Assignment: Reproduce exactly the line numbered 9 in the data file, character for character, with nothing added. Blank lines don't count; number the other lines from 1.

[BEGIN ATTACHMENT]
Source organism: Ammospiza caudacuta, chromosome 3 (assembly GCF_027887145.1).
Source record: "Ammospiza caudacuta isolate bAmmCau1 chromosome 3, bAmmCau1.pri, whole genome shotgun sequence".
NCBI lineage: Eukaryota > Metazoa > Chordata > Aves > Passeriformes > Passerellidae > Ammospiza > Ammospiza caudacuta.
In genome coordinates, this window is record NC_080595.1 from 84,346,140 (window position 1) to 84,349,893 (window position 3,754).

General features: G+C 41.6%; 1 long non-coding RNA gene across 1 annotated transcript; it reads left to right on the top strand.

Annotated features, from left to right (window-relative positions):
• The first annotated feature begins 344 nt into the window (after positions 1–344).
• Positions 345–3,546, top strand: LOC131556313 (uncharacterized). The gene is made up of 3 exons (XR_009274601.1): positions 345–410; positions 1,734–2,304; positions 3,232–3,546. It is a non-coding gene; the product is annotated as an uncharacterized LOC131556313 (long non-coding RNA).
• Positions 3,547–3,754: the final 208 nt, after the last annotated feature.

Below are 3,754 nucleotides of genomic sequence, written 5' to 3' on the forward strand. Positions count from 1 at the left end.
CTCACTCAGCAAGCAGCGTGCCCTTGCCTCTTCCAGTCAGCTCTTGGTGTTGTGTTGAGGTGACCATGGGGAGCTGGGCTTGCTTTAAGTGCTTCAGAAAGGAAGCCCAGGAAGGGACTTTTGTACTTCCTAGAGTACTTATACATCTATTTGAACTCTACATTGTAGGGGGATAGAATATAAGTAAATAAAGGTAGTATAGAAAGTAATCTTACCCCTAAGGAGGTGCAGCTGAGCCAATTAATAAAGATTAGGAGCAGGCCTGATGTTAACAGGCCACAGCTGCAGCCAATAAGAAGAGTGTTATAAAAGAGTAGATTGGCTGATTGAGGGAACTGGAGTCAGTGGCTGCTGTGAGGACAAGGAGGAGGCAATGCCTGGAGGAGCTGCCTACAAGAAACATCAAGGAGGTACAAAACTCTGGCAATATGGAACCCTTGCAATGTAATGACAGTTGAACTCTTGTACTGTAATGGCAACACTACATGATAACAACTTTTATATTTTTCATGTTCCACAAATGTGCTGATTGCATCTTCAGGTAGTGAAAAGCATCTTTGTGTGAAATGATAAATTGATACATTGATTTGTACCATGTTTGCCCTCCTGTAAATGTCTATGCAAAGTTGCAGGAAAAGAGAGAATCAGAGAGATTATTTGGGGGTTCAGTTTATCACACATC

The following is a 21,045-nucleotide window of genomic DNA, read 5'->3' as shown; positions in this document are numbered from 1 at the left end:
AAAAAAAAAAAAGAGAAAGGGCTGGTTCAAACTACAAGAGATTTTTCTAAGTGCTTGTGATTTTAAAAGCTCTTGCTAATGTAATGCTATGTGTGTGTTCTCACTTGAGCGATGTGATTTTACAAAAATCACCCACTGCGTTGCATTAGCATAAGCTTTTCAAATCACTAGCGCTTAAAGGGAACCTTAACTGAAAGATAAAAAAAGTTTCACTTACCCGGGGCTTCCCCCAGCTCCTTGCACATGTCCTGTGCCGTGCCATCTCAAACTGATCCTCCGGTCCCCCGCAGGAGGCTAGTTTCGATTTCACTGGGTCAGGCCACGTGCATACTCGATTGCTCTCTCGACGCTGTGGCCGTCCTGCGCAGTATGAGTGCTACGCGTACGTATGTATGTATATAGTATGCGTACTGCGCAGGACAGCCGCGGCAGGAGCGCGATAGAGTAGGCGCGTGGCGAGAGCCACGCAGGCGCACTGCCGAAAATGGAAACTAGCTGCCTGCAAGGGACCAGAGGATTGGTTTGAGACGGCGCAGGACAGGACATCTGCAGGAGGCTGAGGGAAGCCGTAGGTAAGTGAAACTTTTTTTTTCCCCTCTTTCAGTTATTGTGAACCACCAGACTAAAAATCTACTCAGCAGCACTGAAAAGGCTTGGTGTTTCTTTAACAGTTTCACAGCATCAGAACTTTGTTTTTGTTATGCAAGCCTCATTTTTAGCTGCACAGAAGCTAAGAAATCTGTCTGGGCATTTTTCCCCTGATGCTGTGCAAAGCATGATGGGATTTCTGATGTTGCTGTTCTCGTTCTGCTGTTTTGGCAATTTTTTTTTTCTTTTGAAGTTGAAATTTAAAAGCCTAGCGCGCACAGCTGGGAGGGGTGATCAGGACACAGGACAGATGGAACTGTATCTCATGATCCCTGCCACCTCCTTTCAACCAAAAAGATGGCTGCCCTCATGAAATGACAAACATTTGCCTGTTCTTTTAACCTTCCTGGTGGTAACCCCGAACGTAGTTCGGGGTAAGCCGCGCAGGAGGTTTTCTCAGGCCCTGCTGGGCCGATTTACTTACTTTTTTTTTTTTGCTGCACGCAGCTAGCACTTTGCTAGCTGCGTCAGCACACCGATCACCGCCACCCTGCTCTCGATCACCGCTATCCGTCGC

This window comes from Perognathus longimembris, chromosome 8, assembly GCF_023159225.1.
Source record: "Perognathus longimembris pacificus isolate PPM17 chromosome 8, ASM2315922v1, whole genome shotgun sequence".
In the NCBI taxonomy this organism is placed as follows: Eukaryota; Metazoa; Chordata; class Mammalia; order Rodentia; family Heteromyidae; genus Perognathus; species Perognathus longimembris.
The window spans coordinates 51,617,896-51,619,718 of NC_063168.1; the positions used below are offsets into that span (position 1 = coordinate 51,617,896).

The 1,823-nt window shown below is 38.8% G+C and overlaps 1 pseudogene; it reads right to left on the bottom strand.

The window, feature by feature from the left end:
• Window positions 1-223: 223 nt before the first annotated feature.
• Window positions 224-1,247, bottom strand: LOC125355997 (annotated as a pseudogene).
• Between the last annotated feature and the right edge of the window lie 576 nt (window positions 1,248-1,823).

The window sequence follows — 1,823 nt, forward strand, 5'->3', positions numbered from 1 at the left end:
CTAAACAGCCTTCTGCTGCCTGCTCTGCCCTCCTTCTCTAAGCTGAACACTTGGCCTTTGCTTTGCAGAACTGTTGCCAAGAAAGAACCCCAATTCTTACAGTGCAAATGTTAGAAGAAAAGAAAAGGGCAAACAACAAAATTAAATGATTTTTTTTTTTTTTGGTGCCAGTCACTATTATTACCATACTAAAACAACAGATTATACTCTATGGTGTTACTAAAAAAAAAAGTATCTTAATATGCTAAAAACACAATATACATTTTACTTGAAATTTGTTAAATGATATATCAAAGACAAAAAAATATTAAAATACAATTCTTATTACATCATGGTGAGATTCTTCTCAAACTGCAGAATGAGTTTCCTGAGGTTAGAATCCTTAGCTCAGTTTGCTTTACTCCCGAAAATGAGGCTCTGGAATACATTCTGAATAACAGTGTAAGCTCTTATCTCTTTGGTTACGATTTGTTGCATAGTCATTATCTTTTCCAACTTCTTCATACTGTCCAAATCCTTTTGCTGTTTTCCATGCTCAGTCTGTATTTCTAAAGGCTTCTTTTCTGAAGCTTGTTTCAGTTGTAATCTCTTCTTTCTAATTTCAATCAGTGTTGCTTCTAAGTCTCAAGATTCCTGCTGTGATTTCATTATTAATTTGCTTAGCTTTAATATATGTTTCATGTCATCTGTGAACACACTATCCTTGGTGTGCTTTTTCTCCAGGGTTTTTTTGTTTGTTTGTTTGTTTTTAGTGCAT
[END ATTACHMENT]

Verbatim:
• Positions 3,547–3,754: the final 208 nt, after the last annotated feature.